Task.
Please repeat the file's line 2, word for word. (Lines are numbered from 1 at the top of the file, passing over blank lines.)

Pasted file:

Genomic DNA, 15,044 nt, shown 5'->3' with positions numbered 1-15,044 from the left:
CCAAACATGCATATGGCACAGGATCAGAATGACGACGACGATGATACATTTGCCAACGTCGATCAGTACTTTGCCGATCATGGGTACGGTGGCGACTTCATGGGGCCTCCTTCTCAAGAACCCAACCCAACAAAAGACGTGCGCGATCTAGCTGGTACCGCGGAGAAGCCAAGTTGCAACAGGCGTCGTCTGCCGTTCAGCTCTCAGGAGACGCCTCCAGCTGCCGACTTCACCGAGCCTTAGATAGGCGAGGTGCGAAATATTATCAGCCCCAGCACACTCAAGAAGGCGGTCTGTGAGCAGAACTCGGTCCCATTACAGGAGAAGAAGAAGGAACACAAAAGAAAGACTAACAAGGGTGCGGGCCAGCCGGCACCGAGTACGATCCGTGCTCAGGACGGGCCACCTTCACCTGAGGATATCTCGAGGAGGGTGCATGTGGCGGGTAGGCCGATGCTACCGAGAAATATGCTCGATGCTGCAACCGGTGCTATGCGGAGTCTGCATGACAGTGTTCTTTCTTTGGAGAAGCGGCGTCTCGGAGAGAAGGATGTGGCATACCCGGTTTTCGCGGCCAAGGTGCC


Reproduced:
CCAAACATGCATATGGCACAGGATCAGAATGACGACGACGATGATACATTTGCCAACGTCGATCAGTACTTTGCCGATCATGGGTACGGTGGCGACTTCATGGGGCCTCCTTCTCAAGAACCCAACCCAACAAAAGACGTGCGCGATCTAGCTGGTACCGCGGAGAAGCCAAGTTGCAACAGGCGTCGTCTGCCGTTCAGCTCTCAGGAGACGCCTCCAGCTGCCGACTTCACCGAGCCTTAGATAGGCGAGGTGCGAAATATTATCAGCCCCAGCACACTCAAGAAGGCGGTCTGTGAGCAGAACTCGGTCCCATTACAGGAGAAGAAGAAGGAACACAAAAGAAAGACTAACAAGGGTGCGGGCCAGCCGGCACCGAGTACGATCCGTGCTCAGGACGGGCCACCTTCACCTGAGGATATCTCGAGGAGGGTGCATGTGGCGGGTAGGCCGATGCTACCGAGAAATATGCTCGATGCTGCAACCGGTGCTATGCGGAGTCTGCATGACAGTGTTCTTTCTTTGGAGAAGCGGCGTCTCGGAGAGAAGGATGTGGCATACCCGGTTTTCGCGGCCAAGGTGCC